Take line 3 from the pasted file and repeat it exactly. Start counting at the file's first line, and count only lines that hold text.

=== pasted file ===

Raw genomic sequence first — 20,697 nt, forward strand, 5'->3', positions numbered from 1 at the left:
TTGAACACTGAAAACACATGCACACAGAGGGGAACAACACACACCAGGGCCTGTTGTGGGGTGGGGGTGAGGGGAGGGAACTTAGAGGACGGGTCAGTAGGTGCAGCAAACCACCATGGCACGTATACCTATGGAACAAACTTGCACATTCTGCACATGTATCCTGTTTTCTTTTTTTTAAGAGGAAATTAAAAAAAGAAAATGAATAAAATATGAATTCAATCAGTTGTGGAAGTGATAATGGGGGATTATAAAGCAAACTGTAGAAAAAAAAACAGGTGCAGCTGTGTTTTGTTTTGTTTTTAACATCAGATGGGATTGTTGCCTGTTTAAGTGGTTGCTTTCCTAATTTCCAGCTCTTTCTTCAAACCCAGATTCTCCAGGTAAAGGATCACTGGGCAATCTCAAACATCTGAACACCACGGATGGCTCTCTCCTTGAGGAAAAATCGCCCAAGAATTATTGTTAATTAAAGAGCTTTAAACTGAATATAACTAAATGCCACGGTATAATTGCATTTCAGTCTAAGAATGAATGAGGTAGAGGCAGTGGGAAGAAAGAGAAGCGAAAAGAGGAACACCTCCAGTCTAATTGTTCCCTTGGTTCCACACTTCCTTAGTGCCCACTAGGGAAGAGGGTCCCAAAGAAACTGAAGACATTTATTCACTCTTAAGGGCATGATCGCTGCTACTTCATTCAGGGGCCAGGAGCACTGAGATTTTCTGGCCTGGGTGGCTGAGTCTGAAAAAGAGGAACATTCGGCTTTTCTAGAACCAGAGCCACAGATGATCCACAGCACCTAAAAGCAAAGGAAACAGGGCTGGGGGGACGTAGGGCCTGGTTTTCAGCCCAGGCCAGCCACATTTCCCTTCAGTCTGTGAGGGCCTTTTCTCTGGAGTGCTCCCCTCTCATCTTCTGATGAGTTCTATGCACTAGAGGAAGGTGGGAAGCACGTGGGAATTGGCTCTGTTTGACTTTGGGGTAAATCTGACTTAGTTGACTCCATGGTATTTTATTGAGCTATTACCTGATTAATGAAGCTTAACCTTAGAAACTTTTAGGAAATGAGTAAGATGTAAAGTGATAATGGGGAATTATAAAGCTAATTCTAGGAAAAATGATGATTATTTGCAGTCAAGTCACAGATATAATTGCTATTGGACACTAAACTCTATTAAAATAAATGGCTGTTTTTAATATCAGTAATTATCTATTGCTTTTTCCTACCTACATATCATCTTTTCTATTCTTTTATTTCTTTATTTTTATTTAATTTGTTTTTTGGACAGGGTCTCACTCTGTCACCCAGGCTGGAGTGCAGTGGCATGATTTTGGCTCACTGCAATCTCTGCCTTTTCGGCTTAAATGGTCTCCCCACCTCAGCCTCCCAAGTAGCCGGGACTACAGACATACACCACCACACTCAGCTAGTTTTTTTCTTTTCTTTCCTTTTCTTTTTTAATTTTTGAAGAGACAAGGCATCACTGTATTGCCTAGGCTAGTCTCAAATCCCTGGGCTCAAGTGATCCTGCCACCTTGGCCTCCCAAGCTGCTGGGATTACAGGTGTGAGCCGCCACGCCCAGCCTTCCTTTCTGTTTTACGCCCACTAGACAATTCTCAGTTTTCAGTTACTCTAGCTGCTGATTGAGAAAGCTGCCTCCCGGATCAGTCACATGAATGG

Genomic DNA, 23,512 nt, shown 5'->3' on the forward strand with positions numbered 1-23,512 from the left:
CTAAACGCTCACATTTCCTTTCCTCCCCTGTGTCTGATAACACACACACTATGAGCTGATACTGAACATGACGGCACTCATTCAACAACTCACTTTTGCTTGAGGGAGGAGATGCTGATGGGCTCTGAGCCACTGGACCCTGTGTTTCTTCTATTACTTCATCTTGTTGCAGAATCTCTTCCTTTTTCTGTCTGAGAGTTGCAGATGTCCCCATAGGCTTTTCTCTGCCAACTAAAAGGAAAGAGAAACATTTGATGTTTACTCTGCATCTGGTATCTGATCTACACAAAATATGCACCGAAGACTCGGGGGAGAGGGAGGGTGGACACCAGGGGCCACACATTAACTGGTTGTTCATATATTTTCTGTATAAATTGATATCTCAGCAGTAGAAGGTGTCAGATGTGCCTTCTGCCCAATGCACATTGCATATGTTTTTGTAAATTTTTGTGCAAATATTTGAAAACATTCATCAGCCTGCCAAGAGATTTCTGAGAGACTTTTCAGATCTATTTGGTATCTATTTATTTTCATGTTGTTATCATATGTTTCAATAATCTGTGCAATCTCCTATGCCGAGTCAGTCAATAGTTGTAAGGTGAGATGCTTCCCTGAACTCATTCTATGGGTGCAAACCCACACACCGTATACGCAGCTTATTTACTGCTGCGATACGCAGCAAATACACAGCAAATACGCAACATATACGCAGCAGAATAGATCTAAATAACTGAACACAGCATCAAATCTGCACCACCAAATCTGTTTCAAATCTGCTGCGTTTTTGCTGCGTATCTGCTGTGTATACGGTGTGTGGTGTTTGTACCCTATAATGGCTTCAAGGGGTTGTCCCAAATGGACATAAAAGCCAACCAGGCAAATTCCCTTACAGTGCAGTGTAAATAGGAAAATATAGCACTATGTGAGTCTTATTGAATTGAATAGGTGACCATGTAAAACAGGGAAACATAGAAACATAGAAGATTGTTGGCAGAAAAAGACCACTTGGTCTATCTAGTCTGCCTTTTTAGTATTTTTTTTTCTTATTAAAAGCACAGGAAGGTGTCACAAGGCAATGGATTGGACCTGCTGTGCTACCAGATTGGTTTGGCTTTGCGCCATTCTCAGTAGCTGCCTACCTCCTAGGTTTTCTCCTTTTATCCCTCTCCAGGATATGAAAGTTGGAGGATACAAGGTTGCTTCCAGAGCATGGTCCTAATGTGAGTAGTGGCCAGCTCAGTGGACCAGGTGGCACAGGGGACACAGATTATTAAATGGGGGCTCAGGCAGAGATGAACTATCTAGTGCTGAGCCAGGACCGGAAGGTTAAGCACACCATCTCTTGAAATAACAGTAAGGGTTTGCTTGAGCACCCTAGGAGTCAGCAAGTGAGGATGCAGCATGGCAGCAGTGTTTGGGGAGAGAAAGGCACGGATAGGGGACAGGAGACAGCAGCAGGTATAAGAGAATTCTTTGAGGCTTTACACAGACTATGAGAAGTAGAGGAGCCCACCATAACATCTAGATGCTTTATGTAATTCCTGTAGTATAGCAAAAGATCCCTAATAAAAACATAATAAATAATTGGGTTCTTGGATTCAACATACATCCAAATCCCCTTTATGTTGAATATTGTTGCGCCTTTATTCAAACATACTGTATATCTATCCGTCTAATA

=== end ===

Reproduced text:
Genomic DNA, 23,512 nt, shown 5'->3' on the forward strand with positions numbered 1-23,512 from the left: